Of the five candidates in the 2016 presidential election, former interior minister Mar Roxas is most likely to pick up where the previous administration left off. Endorsed by Aquino and standard bearer of the Liberal Party, his campaign platform is focused on continuing Aquino’s reforms. Speaking to Mindanao business owners in June 2015, Roxas called the BBL “a tool to attain stable and reliable peace.” While Roxas became noticeably quieter about the bill as its failure became apparent, he told reporters in January that he would “nurture the gains and dividends of the peace process gained by the Aquino administration.” Resubmitting Aquino’s BBL would be a non-starter, but Roxas would be likely to take the draft agreement as a starting point for his own bill.
Many Muslims place their faith in Davao City mayor Rodrigo Duterte, who comes from Mindanao. Duterte initially supported the BBL, with misgivings over some provisions in the bill, but ultimately pushed for federalism as a better alternative. Duterte is well known for his support for Philippine federalism, and believes only federal structure can bring peace to Mindanao.
Senator Grace Poe, current frontrunner in some polls, is an ideological ally of the president, but opposed his draft of the BBL for fear that it would create an independent republic within the Philippines. She has said that peace and development would be her administration’s top priorities. Noting that most of the poorest provinces in Mindanao are conflict-ridden, she has called for the government to invest more in the province and create more development projects. Whatever form of peace she pursued if she’s elected would likely have more focus on development than the BBL.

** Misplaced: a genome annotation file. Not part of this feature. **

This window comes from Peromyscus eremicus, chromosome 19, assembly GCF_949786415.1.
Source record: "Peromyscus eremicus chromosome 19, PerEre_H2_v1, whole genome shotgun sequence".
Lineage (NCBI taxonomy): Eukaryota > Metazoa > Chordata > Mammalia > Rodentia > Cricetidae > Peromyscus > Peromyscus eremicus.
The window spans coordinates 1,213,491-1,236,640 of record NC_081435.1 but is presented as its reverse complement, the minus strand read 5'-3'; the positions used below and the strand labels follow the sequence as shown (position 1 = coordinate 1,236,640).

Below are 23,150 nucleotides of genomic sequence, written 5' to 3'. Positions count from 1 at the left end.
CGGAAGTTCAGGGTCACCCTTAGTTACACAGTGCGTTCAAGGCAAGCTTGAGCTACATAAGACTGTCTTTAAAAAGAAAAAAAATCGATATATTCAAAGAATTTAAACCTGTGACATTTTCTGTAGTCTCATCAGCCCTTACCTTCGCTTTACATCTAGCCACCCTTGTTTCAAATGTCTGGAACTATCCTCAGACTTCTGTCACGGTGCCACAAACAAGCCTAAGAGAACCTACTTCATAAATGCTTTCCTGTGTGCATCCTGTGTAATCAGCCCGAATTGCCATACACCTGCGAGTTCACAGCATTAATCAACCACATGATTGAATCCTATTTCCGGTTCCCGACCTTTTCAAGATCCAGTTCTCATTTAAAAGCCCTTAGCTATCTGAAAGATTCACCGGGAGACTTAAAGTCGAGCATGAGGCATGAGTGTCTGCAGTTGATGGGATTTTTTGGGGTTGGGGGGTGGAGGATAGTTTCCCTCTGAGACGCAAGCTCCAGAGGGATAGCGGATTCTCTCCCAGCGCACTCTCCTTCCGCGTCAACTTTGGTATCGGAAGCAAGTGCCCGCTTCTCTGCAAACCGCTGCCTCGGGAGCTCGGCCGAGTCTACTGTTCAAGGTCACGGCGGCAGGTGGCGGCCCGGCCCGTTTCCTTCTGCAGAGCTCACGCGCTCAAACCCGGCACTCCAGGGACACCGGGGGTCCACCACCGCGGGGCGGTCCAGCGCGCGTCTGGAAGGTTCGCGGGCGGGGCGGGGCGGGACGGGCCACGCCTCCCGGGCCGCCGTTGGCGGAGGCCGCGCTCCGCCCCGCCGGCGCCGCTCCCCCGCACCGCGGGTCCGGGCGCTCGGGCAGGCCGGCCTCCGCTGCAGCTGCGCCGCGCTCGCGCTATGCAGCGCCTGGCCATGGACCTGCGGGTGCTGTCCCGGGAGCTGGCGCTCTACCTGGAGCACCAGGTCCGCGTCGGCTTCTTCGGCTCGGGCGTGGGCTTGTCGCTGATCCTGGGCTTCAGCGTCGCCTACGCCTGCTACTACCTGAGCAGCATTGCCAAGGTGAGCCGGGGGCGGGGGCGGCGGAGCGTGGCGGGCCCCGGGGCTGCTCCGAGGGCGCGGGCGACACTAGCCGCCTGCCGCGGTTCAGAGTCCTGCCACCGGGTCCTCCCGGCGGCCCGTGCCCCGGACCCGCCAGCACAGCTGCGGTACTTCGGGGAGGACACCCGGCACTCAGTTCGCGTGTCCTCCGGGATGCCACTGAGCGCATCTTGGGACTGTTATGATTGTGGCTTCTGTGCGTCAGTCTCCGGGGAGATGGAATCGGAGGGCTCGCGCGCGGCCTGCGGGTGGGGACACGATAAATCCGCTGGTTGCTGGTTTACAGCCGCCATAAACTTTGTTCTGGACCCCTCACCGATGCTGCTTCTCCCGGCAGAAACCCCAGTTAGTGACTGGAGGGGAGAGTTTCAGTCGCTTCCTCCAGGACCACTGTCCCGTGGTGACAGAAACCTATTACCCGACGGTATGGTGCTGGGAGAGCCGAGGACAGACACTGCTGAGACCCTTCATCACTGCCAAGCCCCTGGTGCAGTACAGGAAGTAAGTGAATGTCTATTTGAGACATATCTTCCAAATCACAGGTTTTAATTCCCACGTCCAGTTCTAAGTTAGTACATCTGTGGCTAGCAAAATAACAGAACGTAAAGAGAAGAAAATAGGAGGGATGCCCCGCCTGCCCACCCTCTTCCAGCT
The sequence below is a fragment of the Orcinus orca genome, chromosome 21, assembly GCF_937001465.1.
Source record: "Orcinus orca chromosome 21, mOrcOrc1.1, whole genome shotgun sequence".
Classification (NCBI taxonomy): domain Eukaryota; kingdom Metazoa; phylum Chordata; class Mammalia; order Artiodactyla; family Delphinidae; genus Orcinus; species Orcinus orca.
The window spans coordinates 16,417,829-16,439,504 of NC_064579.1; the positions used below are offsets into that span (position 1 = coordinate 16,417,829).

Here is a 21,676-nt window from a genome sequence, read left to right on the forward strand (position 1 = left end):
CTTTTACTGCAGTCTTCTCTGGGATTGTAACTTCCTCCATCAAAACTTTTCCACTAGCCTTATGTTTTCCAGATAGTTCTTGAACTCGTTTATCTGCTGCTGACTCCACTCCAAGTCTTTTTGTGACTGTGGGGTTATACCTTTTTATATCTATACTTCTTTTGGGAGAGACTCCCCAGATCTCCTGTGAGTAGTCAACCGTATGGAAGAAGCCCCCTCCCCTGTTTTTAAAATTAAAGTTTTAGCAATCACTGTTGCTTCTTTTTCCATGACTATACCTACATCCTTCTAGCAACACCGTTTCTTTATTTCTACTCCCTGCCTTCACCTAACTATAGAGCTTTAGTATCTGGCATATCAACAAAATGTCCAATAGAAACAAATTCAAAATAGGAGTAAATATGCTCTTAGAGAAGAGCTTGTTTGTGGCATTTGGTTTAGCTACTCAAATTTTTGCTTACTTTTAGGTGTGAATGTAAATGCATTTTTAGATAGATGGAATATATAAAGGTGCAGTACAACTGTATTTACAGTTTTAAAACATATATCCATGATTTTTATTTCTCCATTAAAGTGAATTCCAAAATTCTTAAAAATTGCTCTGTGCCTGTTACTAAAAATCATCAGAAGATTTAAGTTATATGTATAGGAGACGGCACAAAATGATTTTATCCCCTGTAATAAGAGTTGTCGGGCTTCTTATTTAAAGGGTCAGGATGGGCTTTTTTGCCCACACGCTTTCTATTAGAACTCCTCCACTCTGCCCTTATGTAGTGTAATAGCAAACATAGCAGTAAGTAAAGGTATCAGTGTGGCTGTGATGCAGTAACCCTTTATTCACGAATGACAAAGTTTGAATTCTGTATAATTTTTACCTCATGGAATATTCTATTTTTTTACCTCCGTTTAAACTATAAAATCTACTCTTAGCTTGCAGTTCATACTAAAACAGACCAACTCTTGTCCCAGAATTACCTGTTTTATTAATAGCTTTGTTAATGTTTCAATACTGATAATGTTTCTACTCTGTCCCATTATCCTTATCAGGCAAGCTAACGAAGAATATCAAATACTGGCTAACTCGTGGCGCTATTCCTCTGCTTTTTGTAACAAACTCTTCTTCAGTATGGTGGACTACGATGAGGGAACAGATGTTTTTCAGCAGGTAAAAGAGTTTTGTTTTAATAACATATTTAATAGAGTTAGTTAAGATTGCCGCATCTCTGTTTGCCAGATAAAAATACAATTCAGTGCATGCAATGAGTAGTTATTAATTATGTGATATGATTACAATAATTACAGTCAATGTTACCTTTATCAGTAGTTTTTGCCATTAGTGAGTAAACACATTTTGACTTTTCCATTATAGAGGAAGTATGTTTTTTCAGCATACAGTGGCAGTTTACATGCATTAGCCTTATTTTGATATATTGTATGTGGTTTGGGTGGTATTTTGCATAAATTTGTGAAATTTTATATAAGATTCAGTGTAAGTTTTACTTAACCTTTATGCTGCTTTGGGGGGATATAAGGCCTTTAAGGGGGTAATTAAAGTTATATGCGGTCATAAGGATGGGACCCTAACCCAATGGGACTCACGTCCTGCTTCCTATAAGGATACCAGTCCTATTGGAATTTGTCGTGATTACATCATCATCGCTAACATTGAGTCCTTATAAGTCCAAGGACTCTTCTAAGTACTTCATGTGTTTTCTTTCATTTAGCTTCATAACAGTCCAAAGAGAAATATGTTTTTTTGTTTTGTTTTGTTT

Vice President Jejomar Binay, a leader in the opposition United Nationalist Alliance, disagreed with the agreement negotiated between the government and the MILF. He has declared that as president he would pursue peace negotiations to “a meaningful and final resolution of the armed conflict.” He has also espoused engagement with other stakeholders in the peace negotiations, including the Christians, indigenous groups such as the Lumads, and the Moro National Liberation Front (MNLF), from which the MILF broke off in the late 1970s.
Senator Miriam Santiago led the Senate committee that declared the BBL unconstitutional. However, she claimed that her goal, as a leading constitutional law expert, was to ensure that the BBL would withstand scrutiny in the Supreme Court, not to thwart peace negotiations. Though a Santiago presidency appears extremely unlikely, a peace agreement under her would doubtless be meticulously crafted to avoid many of the constitutionality complaints that plagued Aquino’s BBL.
For now, the only certain player in future negotiations is the MILF. Although the decommissioning process of MILF militants has been put on hold, chief negotiator Mohagher Iqbal and other Muslim leaders have re-affirmed that the MILF will hold to the ceasefire agreement. But negotiators cannot prevent factions of the rebels growing frustrated with a lack of progress. Radical secessionists already opposed to peace talks could exploit the failure of the BBL to increase recruitment and instigate violence and chaos. Prioritizing the resumption of the peace process and addressing the failures of the BBL are critical when a new administration takes office on June 30.